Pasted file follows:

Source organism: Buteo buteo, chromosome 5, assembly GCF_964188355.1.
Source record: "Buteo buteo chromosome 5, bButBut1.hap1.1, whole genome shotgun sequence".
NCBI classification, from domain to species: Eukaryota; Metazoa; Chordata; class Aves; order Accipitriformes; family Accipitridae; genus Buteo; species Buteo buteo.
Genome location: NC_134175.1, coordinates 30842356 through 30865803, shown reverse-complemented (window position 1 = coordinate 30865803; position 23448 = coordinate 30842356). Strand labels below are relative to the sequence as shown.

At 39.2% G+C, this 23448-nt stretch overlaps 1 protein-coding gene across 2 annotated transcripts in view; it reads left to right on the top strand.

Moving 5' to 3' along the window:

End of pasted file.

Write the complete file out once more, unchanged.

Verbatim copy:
Source organism: Buteo buteo, chromosome 5, assembly GCF_964188355.1.
Source record: "Buteo buteo chromosome 5, bButBut1.hap1.1, whole genome shotgun sequence".
NCBI classification, from domain to species: Eukaryota; Metazoa; Chordata; class Aves; order Accipitriformes; family Accipitridae; genus Buteo; species Buteo buteo.
Genome location: NC_134175.1, coordinates 30842356 through 30865803, shown reverse-complemented (window position 1 = coordinate 30865803; position 23448 = coordinate 30842356). Strand labels below are relative to the sequence as shown.

At 39.2% G+C, this 23448-nt stretch overlaps 1 protein-coding gene across 2 annotated transcripts in view; it reads left to right on the top strand.

Moving 5' to 3' along the window: